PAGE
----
Trade Unions in India’s Coal Sector goes on Strike  

In what is being touted as one of the biggest industrial action in the last four decades, more than half a million workers of India’s coal sector has gone on a strike in India. Coal India Limited (CIL) has 3.5 lakh permanent workers and 50,000 contract workers, while Singareni Collieries, a subsidiary of CIL has 1.5 lakh permanent and 30,000 contract workers’. Nearly 95% of the workers of both companies were participating in the strike. Five Central Trade Union Organizations-namely AITUC, BMS, CITU, HMS and INTUC are jointly leading the strike.

The unions are protesting against the government’s decision of disinvesting in Coal India Limited (CIL)-India’s largest company in the coal sector. The Cabinet Committee on Economic Affairs, chaired by the Prime Minister Shri Narendra Modi, on 10th of September, 2014, had approved the disinvestment of 10 percent paid-up equity capital in Coal India Ltd. (CIL) out of the Government of India’s shareholding of 89.65 percent. The decision to disinvest would help the Government to realize an optimum price for the offer for sale of 10 percent of the Government’s shareholding in the company.

The coal miner’s are opposed to the government’s decision and believe that it would steadily lead towards privatization of Coal India Limited, which will have profound impact on their work conditions, wages and their livelihood as a whole. Workers are agitating against permission for merchant mining and sale of coal in the open market, which was included as an enabling clause in the recent ordinance to auction coal mines. They say such mines, which do not pay minimum wages or ensure workers’ social welfare, will be able to sell coal cheaper and make Coal India’s produce expensive in comparison. They are also demanding a reduction of weekly workdays from six to five, each of seven hours, social security for all workers including contract workers, compensation for land losers and peripheral development in mining areas.

The authorized capital of the CIL is Rs. 8904.18 crore (Rs. 904.18 crore of non-cumulative 10 percent redeemable preference shares plus Rs. 8000 crore of equity shares) of which the issued and subscribed equity capital as on 31.03.2014 is Rs 6316.36 crore. The President of India holds 89.65 percent of the paid up capital in CIL. In accordance with the Government of India’s disinvestment policy, the Government has decided to disinvestment 10 percent equity of CIL out of its holding of 89.65 percent as per the Securities and Exchange Board of India (SEBI) Rules and Regulations. After this disinvestment, the Government of India’s holding in the company would come down to 79.65 percent. Further it was estimated that at current market prices, the sale of shares could garner over Rs. 23,000 crore in the company.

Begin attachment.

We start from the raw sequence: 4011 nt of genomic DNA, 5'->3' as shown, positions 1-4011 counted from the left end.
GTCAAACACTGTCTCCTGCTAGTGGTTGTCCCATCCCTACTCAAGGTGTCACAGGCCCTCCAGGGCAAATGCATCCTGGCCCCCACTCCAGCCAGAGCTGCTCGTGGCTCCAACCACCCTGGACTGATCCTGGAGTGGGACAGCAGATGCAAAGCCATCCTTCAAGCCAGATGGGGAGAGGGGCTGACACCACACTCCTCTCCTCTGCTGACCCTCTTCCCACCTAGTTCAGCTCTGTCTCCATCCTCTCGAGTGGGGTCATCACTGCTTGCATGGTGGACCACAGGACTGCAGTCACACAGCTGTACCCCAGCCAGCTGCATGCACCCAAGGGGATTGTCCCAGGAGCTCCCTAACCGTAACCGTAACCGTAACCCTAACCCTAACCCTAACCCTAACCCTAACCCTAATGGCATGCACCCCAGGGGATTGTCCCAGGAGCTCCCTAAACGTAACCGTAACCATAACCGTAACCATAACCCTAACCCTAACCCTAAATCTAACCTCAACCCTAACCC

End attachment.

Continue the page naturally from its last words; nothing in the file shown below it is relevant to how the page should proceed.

The Unions warned that the strike starting Tuesday (6th of January, 2015) till the 10th of January would only be the first phase of the strike and many others will follow, if the denationalization agenda is not reversed. Moreover, the unions have also warned the government that any use of force against the striking workers would mean “permanent damage to hitherto cordial and harmonious industrial relations, peace and tranquility in the coal mining areas.

Other demands of the workers include, include Withdrawal of the Coal Mines Ordinance and subsequent Coal Mines Bill, Regularization of precarious workers and Protection of service conditions upon transfer

It is also to be noted that the government had cleared for 5% dilution in oil production major ONGC and 11.36% in power company NHPC.

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Impact on Workers

Every time a strike or any form of industrial action takes places, the general population, see the workers as the one perpetuating it. Thus, it becomes imperative to highlight the impact strikes have on workers too. To highlight a few:-

  • A coal India Limited miner earns about 30,000 Indian rupees per month, while the same worker under contract in a private entity earns only around 7000-10000 Indian rupees. Thus the current move to disinvest would mean the workers losing their jobs and hitherto the wages they draw.
  • On an average, a worker/miner is losing about 2000 INR each day by participating in their strike. But still they participate as not opposing the move to disinvest would mean further harm.
  • Thus, sooner the strike gets over with a political decision being made, would benefit both the government and the workers.

(Picture clicked by the author in Odisha in June, 2010, during one of his trips while conducting a study on the ‘Peoples movements’ against mines in Odisha)

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